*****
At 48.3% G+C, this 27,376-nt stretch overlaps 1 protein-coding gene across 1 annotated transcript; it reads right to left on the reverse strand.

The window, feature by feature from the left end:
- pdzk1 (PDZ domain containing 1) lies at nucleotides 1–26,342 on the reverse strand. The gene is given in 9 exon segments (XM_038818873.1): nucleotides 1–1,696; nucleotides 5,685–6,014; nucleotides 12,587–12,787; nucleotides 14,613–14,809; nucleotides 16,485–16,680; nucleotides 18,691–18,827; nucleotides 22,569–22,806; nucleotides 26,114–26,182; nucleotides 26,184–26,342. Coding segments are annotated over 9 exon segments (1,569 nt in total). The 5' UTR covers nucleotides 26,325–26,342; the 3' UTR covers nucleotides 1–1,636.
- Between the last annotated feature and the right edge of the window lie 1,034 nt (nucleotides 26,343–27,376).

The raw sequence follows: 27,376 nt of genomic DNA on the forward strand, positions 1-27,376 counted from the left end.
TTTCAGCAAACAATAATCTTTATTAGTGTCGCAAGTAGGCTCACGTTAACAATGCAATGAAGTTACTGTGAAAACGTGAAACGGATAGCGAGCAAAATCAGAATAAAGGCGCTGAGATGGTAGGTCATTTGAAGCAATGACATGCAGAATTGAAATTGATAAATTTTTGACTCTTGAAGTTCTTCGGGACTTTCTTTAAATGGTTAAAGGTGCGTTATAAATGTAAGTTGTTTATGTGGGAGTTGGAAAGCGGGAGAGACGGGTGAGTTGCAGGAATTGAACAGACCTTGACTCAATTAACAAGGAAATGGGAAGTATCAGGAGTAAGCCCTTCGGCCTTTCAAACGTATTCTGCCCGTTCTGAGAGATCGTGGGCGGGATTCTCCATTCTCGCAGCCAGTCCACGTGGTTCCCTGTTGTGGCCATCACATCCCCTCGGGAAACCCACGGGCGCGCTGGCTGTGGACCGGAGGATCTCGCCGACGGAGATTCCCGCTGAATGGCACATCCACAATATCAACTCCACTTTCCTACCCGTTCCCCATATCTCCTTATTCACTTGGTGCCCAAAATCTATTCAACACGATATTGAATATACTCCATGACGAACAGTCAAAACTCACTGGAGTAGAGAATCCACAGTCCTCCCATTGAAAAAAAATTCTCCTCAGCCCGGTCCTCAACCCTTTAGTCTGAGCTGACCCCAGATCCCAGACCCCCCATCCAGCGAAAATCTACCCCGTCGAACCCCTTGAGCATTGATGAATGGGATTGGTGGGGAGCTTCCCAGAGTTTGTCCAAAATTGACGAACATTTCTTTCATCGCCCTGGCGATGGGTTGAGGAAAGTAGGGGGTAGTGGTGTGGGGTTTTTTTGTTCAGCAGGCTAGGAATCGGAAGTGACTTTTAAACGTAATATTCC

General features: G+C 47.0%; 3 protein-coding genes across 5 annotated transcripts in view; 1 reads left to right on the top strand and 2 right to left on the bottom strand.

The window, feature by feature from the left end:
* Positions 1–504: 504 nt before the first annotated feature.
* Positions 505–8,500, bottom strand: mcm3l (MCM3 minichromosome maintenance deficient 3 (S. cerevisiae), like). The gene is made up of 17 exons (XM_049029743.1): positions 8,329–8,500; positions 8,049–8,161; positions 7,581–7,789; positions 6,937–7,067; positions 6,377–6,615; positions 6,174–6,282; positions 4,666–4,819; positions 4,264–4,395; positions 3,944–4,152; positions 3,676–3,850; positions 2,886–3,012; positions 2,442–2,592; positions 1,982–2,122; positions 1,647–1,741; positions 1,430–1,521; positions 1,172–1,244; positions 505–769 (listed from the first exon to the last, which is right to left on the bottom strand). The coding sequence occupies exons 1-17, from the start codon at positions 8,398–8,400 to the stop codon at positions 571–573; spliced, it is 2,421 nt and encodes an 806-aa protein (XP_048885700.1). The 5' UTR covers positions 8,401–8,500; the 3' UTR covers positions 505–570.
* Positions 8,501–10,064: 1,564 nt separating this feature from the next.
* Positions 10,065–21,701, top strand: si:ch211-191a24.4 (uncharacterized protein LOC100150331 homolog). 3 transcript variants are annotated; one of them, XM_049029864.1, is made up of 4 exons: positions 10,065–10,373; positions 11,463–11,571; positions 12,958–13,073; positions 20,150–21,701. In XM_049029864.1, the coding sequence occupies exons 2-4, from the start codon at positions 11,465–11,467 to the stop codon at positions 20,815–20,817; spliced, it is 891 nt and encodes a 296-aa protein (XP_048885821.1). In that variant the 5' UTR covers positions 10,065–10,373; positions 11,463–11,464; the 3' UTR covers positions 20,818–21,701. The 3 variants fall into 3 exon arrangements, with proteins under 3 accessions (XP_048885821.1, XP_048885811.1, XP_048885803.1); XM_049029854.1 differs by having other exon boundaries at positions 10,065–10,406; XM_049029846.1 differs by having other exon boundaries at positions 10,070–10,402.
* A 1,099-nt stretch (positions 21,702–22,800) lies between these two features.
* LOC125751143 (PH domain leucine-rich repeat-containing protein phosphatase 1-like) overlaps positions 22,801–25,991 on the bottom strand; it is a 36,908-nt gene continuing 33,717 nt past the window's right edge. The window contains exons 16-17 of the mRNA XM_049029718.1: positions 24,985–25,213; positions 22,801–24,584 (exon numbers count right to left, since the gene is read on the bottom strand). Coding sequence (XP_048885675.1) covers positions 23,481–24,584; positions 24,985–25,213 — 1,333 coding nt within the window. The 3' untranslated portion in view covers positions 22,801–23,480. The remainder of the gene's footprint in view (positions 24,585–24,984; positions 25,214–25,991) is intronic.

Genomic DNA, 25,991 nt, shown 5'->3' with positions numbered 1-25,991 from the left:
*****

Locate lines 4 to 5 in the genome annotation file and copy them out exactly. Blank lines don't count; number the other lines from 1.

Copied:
- Between the last annotated feature and the right edge of the window lie 1,034 nt (nucleotides 26,343–27,376).

The raw sequence follows: 27,376 nt of genomic DNA on the forward strand, positions 1-27,376 counted from the left end.